|The latest collection from Alice Munro, whose short stories have won her many literary awards, features a title story about the final days of Sonia Kovalevskaya. The main source of tension in the story is her love affair with Maxim Kovalevsky, the Russian playboy who just happened to have the same last name as her late husband, which was also the focus of the film A Hill on the Dark Side of the Moon. In addition, this story also contains "flashbacks" to the earlier period covered by Beyond the Limit.
Of course, the writing is beautiful. Mathematics is not the central focus of the story, but neither is it avoided (as in the film) nor is it presented inaccurately. An appearance by Poincare discussing his prize, many mentions of Weierstrass (her thesis advisor), and technical terms such as `theta functions' or `partial differential equations' are used well in this character study of a woman living at a time when her skills and interests were not fully appreciated by the rest of society:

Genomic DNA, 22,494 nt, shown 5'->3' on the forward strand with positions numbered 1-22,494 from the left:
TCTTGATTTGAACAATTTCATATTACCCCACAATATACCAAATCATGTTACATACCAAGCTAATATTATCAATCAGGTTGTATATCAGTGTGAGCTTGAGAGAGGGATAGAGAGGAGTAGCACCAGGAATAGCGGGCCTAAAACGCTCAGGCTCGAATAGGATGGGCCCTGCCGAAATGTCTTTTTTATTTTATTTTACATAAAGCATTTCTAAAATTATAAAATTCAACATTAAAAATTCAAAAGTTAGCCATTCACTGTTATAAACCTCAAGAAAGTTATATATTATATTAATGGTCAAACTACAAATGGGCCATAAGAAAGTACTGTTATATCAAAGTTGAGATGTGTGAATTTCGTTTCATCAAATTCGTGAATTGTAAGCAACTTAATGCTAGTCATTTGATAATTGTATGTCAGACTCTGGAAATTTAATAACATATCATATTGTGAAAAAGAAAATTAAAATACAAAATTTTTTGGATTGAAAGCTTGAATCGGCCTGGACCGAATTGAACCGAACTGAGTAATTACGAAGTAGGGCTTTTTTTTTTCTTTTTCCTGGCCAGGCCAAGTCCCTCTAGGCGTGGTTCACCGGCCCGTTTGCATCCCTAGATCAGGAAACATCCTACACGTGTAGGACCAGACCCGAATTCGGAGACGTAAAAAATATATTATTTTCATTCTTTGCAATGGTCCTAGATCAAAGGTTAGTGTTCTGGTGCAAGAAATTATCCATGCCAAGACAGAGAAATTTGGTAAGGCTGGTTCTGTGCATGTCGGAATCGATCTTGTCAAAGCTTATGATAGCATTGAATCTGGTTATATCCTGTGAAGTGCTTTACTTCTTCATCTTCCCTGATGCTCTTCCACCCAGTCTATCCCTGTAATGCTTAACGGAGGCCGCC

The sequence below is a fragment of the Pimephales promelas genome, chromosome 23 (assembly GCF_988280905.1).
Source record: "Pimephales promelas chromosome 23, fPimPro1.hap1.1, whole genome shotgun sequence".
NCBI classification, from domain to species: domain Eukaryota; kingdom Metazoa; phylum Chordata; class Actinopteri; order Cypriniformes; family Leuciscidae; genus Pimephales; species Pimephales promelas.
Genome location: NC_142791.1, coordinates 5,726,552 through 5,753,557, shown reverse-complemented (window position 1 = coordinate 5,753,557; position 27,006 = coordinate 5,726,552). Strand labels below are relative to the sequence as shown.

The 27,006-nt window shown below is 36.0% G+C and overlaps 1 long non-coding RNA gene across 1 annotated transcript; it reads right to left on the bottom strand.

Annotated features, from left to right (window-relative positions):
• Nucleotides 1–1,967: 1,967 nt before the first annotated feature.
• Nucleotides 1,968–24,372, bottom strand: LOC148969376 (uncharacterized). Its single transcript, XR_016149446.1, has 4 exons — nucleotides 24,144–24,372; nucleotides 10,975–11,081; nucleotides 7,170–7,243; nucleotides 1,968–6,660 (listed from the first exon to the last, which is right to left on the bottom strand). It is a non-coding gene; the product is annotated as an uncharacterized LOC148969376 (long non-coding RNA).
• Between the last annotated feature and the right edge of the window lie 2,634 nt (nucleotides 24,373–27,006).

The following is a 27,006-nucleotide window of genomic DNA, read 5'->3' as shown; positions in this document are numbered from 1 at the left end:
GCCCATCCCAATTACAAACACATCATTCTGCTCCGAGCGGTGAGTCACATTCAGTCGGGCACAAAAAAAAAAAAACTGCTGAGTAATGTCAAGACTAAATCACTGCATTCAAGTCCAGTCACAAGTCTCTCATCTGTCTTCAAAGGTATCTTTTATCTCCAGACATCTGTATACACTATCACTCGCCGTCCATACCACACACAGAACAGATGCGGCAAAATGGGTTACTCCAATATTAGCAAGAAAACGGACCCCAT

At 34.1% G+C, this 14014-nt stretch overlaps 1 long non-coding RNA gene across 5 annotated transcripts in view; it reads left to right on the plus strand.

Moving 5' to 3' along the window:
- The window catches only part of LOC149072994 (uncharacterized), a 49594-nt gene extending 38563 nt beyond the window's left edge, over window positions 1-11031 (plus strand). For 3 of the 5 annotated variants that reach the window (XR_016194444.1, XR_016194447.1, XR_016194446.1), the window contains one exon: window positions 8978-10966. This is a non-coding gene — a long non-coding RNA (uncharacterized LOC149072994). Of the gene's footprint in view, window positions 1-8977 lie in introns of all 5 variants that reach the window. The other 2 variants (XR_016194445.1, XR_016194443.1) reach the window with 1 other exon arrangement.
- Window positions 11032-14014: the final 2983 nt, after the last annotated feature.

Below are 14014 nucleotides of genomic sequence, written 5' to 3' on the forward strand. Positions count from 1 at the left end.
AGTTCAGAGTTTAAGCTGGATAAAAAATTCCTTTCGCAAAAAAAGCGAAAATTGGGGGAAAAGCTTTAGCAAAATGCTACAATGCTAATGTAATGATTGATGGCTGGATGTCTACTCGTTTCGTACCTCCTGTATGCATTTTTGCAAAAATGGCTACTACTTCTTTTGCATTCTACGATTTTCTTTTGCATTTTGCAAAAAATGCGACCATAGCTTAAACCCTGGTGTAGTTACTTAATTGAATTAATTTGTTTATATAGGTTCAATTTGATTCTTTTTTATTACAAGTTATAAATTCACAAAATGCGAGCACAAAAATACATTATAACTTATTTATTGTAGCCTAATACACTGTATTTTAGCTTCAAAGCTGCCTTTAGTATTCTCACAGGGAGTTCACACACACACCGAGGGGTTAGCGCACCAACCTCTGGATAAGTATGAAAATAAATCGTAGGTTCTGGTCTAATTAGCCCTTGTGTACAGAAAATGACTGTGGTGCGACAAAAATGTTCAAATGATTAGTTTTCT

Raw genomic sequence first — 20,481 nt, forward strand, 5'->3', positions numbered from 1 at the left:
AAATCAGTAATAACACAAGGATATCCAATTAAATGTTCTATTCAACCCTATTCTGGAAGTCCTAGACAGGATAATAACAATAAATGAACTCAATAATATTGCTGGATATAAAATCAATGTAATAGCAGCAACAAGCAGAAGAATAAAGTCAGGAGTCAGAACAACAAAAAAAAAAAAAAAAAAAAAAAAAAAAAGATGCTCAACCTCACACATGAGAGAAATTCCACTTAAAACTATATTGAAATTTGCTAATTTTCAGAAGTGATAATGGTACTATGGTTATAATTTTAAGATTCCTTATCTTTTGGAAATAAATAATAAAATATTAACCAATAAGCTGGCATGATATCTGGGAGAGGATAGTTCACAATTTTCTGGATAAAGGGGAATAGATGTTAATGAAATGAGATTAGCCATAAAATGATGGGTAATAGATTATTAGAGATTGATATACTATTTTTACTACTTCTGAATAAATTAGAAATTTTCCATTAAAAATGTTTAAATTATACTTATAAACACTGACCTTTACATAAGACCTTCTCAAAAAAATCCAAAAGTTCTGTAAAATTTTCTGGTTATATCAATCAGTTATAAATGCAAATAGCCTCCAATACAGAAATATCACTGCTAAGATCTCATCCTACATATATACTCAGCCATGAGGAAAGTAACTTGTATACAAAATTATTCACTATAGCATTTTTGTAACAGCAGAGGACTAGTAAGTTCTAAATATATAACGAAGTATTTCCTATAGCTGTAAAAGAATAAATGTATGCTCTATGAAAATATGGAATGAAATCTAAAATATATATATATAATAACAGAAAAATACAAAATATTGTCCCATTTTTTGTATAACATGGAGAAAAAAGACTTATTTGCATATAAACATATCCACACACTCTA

|(quoted from Too Much Happiness)|
Then they had given her the Bordin Prize, they had kissed her hand and presented her with speeches and flowers in the most elegant lavishly lit rooms. But they had closed their doors when it came to giving her a job. They would no more think of that than of employing a learned chimpanzee. The wives of the great scientists preferred not to meet her, or invite her into their homes.
An author's note explains that Munro ran across an entry on "Kovalevsky" while searching for something else in the encyclopedia and became enthralled. She suggests that "Little Sparrow: A Portrait of Sophia Kovalevsky" was a primary source. I am assuming, therefore, that it is historically accurate and well researched (at least as historical fiction goes). However, I am not sufficiently expert to be able to say this definitively. In any case, it is certainly believable.
In addition to appearing in the collection, this story was also published in Harper's Magazine (August 2009).